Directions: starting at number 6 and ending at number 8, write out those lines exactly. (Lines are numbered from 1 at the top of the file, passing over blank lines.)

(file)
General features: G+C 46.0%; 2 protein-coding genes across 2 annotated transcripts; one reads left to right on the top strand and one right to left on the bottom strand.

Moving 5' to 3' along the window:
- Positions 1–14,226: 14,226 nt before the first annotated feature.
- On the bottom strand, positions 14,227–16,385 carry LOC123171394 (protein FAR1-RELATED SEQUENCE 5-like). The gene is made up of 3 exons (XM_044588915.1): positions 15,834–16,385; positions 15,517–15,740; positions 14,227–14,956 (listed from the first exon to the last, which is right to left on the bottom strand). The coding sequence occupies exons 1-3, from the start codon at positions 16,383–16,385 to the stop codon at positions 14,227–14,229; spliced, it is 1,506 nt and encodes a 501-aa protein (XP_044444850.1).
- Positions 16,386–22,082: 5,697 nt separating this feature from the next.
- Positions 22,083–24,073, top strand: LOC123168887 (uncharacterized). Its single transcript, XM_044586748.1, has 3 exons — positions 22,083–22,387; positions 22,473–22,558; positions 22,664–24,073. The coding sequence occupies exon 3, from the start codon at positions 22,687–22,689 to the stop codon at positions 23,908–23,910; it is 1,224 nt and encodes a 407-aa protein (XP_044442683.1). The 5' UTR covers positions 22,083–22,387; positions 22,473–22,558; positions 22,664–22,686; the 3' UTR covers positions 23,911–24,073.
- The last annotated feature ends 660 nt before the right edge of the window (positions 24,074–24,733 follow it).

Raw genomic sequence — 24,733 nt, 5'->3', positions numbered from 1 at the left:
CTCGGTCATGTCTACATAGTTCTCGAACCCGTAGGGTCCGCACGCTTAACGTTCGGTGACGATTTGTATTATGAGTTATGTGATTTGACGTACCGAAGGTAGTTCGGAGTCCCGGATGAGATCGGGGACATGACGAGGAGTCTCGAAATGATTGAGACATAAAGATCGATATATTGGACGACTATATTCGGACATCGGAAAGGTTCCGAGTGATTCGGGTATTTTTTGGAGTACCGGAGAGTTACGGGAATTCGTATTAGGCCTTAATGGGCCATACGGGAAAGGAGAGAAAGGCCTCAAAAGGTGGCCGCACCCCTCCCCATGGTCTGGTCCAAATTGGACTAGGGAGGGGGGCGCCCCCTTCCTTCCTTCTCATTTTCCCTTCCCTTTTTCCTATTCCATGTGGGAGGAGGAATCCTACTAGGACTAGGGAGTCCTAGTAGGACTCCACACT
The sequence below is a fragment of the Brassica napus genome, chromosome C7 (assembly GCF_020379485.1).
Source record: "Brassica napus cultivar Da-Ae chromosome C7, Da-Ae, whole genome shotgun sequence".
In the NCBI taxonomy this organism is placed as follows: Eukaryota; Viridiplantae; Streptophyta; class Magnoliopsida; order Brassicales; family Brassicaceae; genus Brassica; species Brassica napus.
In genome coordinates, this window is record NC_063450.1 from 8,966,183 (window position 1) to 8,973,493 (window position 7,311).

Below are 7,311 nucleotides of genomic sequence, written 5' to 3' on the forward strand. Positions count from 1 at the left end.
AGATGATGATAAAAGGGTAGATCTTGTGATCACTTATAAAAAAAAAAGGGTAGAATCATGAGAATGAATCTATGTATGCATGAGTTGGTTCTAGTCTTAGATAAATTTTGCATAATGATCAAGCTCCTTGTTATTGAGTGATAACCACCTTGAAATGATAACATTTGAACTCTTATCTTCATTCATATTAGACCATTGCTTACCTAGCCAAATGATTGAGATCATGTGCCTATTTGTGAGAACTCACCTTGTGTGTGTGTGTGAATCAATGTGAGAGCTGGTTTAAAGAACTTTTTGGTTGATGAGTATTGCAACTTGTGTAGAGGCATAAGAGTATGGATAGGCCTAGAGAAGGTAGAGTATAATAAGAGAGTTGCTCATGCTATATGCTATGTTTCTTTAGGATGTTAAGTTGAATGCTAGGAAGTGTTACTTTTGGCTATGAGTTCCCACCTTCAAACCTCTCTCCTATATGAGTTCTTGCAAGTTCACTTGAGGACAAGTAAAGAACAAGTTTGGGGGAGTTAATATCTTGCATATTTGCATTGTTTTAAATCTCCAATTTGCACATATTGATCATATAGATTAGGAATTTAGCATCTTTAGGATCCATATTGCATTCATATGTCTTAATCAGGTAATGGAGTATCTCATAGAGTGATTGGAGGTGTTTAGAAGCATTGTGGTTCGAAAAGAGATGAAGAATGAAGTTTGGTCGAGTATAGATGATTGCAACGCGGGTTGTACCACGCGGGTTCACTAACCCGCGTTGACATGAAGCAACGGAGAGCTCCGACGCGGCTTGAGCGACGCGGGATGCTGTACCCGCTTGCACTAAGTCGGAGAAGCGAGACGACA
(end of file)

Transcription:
- Positions 22,083–24,073, top strand: LOC123168887 (uncharacterized). Its single transcript, XM_044586748.1, has 3 exons — positions 22,083–22,387; positions 22,473–22,558; positions 22,664–24,073. The coding sequence occupies exon 3, from the start codon at positions 22,687–22,689 to the stop codon at positions 23,908–23,910; it is 1,224 nt and encodes a 407-aa protein (XP_044442683.1). The 5' UTR covers positions 22,083–22,387; positions 22,473–22,558; positions 22,664–22,686; the 3' UTR covers positions 23,911–24,073.
- The last annotated feature ends 660 nt before the right edge of the window (positions 24,074–24,733 follow it).

Raw genomic sequence — 24,733 nt, 5'->3', positions numbered from 1 at the left: